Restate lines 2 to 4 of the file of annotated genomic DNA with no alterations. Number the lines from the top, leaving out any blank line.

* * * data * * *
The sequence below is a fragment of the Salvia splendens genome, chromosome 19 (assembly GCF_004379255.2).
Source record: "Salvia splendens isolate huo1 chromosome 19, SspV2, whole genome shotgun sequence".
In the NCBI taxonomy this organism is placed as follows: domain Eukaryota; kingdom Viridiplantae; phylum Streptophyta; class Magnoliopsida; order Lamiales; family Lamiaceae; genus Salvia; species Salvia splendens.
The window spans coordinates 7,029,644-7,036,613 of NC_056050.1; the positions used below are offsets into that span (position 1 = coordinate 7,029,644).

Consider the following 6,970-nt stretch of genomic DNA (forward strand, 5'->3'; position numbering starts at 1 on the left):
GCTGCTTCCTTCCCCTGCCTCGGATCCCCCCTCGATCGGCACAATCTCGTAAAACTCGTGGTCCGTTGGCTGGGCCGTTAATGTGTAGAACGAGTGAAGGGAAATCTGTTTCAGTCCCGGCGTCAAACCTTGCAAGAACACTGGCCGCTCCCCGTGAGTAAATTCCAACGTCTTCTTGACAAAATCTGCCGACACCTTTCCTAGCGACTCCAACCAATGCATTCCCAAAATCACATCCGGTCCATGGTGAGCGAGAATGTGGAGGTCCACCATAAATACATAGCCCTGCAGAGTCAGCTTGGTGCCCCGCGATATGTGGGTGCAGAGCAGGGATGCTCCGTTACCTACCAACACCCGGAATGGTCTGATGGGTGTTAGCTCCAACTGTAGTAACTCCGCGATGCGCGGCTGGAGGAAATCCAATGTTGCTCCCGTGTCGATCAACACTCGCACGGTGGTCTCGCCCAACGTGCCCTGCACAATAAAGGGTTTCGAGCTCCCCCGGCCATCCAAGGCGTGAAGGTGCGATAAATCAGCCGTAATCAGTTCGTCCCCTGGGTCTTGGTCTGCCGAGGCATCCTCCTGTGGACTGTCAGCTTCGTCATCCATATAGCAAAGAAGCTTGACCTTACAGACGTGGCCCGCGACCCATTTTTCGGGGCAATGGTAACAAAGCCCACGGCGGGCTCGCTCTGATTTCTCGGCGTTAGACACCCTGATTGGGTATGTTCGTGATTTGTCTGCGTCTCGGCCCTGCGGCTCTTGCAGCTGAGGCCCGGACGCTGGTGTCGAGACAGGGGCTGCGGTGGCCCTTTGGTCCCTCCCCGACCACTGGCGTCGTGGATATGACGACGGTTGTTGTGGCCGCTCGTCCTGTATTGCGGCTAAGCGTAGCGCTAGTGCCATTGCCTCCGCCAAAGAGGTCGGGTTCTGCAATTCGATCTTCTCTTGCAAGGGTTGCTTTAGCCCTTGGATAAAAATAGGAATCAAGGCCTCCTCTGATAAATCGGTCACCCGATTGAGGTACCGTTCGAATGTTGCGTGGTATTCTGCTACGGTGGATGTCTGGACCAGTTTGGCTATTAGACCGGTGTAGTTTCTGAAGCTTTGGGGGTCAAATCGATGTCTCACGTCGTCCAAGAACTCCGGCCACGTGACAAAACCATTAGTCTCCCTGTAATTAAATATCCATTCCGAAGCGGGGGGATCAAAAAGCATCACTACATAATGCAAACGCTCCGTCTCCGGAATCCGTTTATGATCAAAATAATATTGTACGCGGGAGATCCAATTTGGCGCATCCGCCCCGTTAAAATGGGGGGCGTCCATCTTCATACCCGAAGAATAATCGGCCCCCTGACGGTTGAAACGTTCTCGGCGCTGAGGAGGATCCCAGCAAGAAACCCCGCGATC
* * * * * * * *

Source record: "Salvia splendens isolate huo1 chromosome 19, SspV2, whole genome shotgun sequence".
In the NCBI taxonomy this organism is placed as follows: domain Eukaryota; kingdom Viridiplantae; phylum Streptophyta; class Magnoliopsida; order Lamiales; family Lamiaceae; genus Salvia; species Salvia splendens.
The window spans coordinates 7,029,644-7,036,613 of NC_056050.1; the positions used below are offsets into that span (position 1 = coordinate 7,029,644).